From Kobe Airport, the Port Liner light rail to Sannomiya Station runs about every 10 minutes (18 minutes, ¥330). Sannomiya Station offers connections to the Japan Rail (JR), Hanshin, Hankyu and subway lines. From there, a small trip on the subway will link you to the Shin-Kobe bullet train station (¥200). If coming from Sannomiya to the airport, be sure to board a train marked “Kobe Airport”, as some head to the Kita Futo branch line instead.
Kansai International Airport is 70km from Kobe and is the nearest international airport. The quickest way to get there is on the Kaijo Access high-speed ferry from Kobe Airport, which runs every 45 minutes (29 minutes, ¥1,850 or ¥1,000 for foreign visitors). However, if you are coming from or going to Sannomiya Station or Rokko Island, it’s nearly as fast and less of a hassle to take the Airport Limousine bus (60-75 minutes, ¥1,980 one-way, ¥3,080 round-trip). Alternatively, you can take the JR Kanku Kaisoku (関空快速) rapid to Osaka station and change there to the Shin-kaisoku (新快速 – Special Rapid) that runs to both Sannomiya and Kobe stations (90 minutes, ¥2,410).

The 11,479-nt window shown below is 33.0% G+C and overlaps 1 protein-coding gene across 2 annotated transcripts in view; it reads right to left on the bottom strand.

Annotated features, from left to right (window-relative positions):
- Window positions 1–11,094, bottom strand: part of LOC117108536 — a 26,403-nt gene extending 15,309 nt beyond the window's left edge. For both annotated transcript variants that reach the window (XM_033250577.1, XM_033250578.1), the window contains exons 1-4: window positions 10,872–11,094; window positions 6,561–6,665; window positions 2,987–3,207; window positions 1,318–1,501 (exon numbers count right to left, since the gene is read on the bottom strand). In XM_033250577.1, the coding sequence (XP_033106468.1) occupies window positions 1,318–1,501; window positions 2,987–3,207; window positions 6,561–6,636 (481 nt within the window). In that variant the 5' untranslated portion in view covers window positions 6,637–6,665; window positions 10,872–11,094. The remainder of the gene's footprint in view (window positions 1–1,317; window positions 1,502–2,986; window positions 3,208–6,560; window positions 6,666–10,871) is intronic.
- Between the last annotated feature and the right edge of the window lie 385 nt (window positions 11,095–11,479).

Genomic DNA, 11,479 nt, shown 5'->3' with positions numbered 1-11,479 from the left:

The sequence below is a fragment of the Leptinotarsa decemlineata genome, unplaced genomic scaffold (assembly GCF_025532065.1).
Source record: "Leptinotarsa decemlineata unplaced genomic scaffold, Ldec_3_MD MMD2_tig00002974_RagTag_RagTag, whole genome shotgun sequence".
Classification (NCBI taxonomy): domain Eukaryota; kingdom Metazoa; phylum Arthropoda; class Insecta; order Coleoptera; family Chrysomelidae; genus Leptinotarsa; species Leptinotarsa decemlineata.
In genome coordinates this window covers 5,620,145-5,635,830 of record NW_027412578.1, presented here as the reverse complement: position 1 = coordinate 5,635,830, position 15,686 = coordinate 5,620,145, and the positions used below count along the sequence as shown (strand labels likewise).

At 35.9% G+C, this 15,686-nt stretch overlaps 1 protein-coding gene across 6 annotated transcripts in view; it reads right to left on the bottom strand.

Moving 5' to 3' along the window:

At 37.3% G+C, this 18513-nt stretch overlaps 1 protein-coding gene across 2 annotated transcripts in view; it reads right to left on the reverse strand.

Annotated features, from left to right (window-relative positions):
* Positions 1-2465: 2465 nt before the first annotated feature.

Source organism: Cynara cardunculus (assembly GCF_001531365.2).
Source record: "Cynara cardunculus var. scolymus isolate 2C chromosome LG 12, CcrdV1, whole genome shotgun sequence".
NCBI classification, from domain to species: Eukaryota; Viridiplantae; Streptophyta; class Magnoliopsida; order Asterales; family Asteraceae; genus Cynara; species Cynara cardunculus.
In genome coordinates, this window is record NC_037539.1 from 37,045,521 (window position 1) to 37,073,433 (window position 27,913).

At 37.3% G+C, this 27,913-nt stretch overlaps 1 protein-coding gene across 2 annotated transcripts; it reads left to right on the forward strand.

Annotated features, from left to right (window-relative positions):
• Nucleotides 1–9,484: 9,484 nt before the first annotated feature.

Itami Airport, officially known as Osaka International Airport is 30 km northeast of Kobe. Airport buses operate service to/from Sannomiya Station (40 minutes, ¥1,050).
The central business district and many attractions are near Sannomiya station, 1.7km south of Shin-Kobe Station. Sannomiya station. Sannomiya station has a tourist information office well-stocked with area maps. Be sure to ask for the coupon book, which offers discounts of 10% to 20% for many attractions. The Japanese characters for Sannomiya station on Japan Railways (三ノ宮) differ from the Sannomiya station on other railways (三宮).